Sunday Summary: American Dream Mall, COVID Relief and Pink Chicken
Just how much of a waking nightmare has a certain mall in East Rutherford, N.J., become for its developers?
It’s looking like the $5 billion, 3.1 million-square-foot American Dream mall could cost Triple Five half its stake in the Mall of America in Minnesota and the West Edmonton Mall in Canada, which they used as collateral for the $1.2 billion construction loan to get the Jersey mall finished.
One has to feel great sympathy for Triple Five. The project has taken the better part of two decades to get off the ground, flummoxed two other developers, and sucked up billions of dollars … but, by late 2019, it was looking like the end was in sight. An indoor amusement and water park were planned, luxury retailers like Hermes and Saks Fifth Avenue had signed on, and (in a touch out of something you’d see in Dubai) a 16-story, indoor ski slope was underway.
We probably don’t need to explain that the timing could not have been worse.
“It would have been much better if American Dream would have burned down or a hurricane had hit it, financially, because we would have been covered by insurance,” a Triple Five executive told Bloomberg. Wow.
This makes the 27 percent reduction in the size of Howard Hughes’ South Street Seaport plan seem like not that big a deal.
Howard Hughes filed plans with Landmarks Preservation Commission on Monday to reduce its original plan for two 470-foot towers to 345 feet each, taking its footprint from 757,000 square feet to 550,000 square feet.
Plus, this week, a judge ruled that a lending group led by Natixis could proceed with its foreclosure on the Edition Hotel, Ian Schrager’s 42-story Times Square lodging that had entered the market in 2019 with much pomp and circumstance.
All of this was emblematic of a very mean year. Yes, we marked the grim anniversary of when the CDC declared coronavirus a pandemic.
And, yet … the sunshine of optimism is peeking through the clouds. Real estate learned some important things about itself in the last 12 months.
And this week, in particular, should have provided a great surge of optimism, if for no other reason than the $1.9 trillion COVID relief package that President Biden signed into law. The American Rescue Plan Act provides $23.5 billion in federal relief for New York City, not to mention other components that will accrue to New Yorkers, like $40 billion allocated to rental and mortgage assistance and almost $30 billion earmarked for restaurants, as well as money for health care, transportation and schools.
There were other sunny political developments: Starting this Friday, Gov. Cuomo announced that restaurants can begin operating at 50 percent capacity in the city and at 75 percent out of the city. Also, Cuomo signed into law a bill that gave new protections from eviction to small businesses and landlords.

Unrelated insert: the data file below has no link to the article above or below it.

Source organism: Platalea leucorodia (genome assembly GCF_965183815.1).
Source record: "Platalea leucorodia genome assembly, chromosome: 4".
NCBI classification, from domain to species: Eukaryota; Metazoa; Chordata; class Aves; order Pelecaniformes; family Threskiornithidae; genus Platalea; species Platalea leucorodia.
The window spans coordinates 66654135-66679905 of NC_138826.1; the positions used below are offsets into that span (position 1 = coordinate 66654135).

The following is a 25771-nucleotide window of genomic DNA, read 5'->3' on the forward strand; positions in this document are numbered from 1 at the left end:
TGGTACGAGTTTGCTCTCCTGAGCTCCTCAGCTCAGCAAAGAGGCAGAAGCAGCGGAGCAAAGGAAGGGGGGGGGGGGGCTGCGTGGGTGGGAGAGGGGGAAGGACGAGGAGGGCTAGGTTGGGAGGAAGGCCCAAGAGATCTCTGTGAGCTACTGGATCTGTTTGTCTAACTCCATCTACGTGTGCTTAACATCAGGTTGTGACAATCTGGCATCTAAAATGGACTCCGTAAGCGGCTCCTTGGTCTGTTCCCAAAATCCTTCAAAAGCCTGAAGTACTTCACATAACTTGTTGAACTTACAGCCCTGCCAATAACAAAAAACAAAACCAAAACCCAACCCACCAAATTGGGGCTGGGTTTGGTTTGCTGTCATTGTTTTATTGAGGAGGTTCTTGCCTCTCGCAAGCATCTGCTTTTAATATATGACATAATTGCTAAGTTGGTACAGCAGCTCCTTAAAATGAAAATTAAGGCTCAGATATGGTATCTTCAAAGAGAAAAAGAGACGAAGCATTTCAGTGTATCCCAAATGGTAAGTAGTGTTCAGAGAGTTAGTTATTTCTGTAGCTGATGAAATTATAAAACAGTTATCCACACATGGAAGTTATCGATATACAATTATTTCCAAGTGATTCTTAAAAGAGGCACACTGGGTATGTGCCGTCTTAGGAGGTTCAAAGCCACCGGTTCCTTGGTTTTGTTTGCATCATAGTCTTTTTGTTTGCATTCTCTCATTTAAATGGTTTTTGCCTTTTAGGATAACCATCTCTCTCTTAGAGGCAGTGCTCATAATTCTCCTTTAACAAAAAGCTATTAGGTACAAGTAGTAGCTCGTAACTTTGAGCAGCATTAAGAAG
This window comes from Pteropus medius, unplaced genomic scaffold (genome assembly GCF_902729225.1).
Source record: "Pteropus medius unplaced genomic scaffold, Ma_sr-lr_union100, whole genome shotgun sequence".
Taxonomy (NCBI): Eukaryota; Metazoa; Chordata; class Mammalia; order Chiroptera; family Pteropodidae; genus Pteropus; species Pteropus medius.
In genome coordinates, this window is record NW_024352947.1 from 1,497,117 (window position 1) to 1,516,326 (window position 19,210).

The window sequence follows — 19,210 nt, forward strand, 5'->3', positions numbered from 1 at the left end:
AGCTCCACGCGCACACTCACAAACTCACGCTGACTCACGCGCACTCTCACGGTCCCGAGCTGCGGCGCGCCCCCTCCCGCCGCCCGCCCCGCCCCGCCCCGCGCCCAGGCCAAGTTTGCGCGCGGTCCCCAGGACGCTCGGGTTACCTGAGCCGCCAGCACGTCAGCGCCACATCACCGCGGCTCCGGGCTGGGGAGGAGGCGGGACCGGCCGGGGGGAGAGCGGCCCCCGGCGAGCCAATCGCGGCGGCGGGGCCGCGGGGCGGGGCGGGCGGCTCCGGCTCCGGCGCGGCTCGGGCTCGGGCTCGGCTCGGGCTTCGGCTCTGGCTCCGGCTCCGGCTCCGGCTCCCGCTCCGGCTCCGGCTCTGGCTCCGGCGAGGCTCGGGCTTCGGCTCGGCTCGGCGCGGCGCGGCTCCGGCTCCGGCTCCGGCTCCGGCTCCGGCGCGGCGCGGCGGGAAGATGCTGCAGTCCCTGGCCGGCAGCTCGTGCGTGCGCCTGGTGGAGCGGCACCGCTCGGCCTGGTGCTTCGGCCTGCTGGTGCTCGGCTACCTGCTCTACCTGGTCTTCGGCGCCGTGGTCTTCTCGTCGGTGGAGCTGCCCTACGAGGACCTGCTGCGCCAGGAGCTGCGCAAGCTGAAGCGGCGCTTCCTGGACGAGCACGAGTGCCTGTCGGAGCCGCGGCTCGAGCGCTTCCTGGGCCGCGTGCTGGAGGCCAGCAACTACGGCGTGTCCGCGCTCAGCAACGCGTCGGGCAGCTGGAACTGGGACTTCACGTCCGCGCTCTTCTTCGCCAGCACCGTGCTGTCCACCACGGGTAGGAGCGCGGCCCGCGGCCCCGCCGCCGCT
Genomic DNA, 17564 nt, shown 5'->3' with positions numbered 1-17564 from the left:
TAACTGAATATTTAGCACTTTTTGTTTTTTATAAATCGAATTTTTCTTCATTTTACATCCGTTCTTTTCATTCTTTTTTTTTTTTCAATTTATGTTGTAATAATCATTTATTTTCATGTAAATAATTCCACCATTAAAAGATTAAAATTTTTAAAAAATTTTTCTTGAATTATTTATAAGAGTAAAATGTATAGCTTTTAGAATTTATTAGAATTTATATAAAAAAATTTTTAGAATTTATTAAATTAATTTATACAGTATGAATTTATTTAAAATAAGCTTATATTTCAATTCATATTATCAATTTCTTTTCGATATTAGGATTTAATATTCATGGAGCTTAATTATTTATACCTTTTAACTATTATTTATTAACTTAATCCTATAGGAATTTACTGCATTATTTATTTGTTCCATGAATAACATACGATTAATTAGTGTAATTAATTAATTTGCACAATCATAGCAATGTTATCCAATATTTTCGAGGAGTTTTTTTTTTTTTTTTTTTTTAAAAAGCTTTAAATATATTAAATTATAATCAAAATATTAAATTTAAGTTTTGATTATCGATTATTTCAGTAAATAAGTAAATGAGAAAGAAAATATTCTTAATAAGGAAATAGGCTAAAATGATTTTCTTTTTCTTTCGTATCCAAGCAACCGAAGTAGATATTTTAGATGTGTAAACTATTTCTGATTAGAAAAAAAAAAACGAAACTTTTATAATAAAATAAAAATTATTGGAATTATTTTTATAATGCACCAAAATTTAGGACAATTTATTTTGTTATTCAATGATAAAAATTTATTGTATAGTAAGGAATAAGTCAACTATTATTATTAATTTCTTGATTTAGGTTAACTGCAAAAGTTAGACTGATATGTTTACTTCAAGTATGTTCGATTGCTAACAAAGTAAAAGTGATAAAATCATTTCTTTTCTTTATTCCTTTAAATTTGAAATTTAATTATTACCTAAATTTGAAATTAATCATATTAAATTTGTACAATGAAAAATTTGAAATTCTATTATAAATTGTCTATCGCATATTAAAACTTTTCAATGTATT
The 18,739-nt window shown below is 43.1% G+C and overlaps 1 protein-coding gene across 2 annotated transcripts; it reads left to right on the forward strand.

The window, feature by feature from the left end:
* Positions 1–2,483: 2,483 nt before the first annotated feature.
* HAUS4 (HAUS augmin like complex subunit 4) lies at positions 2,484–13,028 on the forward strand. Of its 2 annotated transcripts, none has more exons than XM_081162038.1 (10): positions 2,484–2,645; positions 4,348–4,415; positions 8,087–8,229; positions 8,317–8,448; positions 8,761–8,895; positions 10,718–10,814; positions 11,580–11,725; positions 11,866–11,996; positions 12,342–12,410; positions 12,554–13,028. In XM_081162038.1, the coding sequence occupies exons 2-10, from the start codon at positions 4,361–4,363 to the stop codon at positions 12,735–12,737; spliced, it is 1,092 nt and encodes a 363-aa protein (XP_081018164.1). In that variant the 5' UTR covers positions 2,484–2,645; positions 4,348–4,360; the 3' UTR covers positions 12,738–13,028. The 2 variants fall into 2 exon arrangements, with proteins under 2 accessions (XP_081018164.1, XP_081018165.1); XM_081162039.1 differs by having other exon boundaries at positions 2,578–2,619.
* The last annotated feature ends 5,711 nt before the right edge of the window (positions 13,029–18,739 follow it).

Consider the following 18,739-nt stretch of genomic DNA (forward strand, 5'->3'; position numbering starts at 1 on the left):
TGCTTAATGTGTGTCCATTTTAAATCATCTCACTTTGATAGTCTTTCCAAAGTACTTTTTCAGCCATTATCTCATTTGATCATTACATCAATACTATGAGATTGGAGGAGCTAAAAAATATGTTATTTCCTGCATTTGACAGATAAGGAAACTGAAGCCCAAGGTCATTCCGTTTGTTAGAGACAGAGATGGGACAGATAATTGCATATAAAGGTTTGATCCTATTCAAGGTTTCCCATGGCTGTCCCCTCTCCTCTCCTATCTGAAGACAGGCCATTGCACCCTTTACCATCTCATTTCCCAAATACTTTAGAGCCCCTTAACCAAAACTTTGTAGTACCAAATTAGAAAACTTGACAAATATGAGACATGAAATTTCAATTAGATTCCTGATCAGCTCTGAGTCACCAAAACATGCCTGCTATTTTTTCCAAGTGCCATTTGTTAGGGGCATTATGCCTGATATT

And, on the macro scale, there were other clearly positive signs.
The film industry is chomping at the bit: Last month, there was a 43 percent rise in the number of shooting permits in Los Angeles. Investor confidence in proptech is even better than it was in 2019. And real estate investment trusts are beginning to show real signs of recovery, with funds from operations rising 11.3 percent in the fourth quarter of 2020. “With broad distribution of COVID-19 vaccines on the horizon, REITs are poised for further gains in 2021,” said Nareit senior economist Calvin Schnure.
Let’s talk specifics.
Yes, there were deals happening, too.
While there’s been some pretty reasonable skepticism about SoHo’s retail viability in the last few years, we also saw some interesting leases last week. Children’s clothier Pink Chicken took about 900 square feet at 397 Bleecker Street for $300 per square foot, which is actually higher than REBNY’s estimation for rents along the famed corridor (which average out to $252). Plus, Italian women’s fashion brand PINKO is taking over the three-story 143 Spring Street for its new U.S. flagship.
Retailers are, in fact, feeling bullish about other parts of the city, too, as Lord & Taylor’s new owner, Saadia Group, took 41,000 square feet at 275 Madison Avenue for offices.
Of course, the need for medical spaces did not diminish during the pandemic, and two new ones were signed at the Aloft Harlem Hotel for Juno Medical and Uptown Dermatology. And, the Hellenic Classical Charter School signed a 45-year ground lease with the Holy Trinity Greek Orthodox Church to build out a 36,000-square-foot facility for third through eighth grades at 1641 Richmond Avenue in Bulls Head, Staten Island.
In the D.C. area, Kushner Companies sold Dutch Village and Pleasantview Apartments, two Baltimore multifamily properties, for $69.3 million to a private buyer.
Speak to you next week!